Chrome’s JavaScript Popup Handling Changes

It’s surprising that Chrome has taken so long to implement changes that protect users from malicious pop-up ads; Firefox took care of this problem years ago.

Google implemented a change in Chrome’s JavaScript popup handling behavior recently that restricts JavaScript popups. The change, which landed in Chrome Canary and Dev already, improves the handling of JavaScript alert(), confirm() and prompt() dialogs that pages may throw in the browser. Chrome up until now, and that is still true for Chrome Stable and Beta, handled these JavaScript dialogs per browser-window.

This mean that popups could lock the browser until users reacted to the popup in question. While that may be useful in certain situations, it often meant that sites used these options to lock the browser and force users to interact with the popup.

This ranged from prank sites that put you in an endless loop of popups to attack sites that asked users to pay up to remove the popup and return the browser to its default state.

Chrome’s JavaScript popups handling changes

google alert

Google made the decision to make these JavaScript dialogs work on a per-tab basis in the browser, and no longer on a per-window basis. What this means for users is that it is now possible to dismiss any popup thrown by these JavaScript functions by simply switching tabs.

Doing so dismisses the popup right away. Users don’t have to interact with the popup directly anymore, or even force kill the Chrome process to regain control over the web browser.

The company notes on the official design document:

If a tab is the foremost tab, then we would present the dialog for the tab. alert/confirm/prompt dialogs would then be displayed and focused for user interactions. If the user interacts with them and performs the user interaction they are designed for, then nothing notable would happen.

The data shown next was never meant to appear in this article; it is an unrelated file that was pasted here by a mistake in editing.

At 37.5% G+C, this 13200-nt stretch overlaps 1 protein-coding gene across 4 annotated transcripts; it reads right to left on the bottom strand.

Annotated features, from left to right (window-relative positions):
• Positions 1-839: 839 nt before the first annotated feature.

However, if the user were to switch to a different tab, moving the tab into the background and making it not foremost, we would dismiss the dialog. For alert dialogs, the JavaScript isn’t waiting for a response, so we would return to the JavaScript. For confirm and prompt dialogs, we would return false and null respectively, indicating a cancellation. (Note that these are the same values that we currently return for dialogs that are suppressed by the “Prevent this page from creating additional dialogs” setting.)

For all other tabs, we would neutralize most of the dialogs. For alert dialogs, we would add it to a queue for that tab, and show the queue of dialogs the next time the tab is in the foreground, but we would immediately allow the JavaScript of that tab to resume. For confirm and prompt dialogs, we would immediately return false/null to prevent the JavaScript from blocking, as blocking the script execution would break arbitrary tabs, quite possibly the one that the user is interacting with.

The change should put an end to webmasters using these JavaScript functions to annoy or attack users of the Chrome browser.

Google notes that the change will affect all sites that make use of these JavaScript dialogs. The company suggests that sites implement alternatives, for instance using the Notifications API instead.

Does this mean that Google will change Google Calendar’s use of alert() for notifications? Only time will tell.

If you look at other browsers, you will notice that they have implemented the functionality years ago. Both Firefox and Opera have had this option implemented for years.

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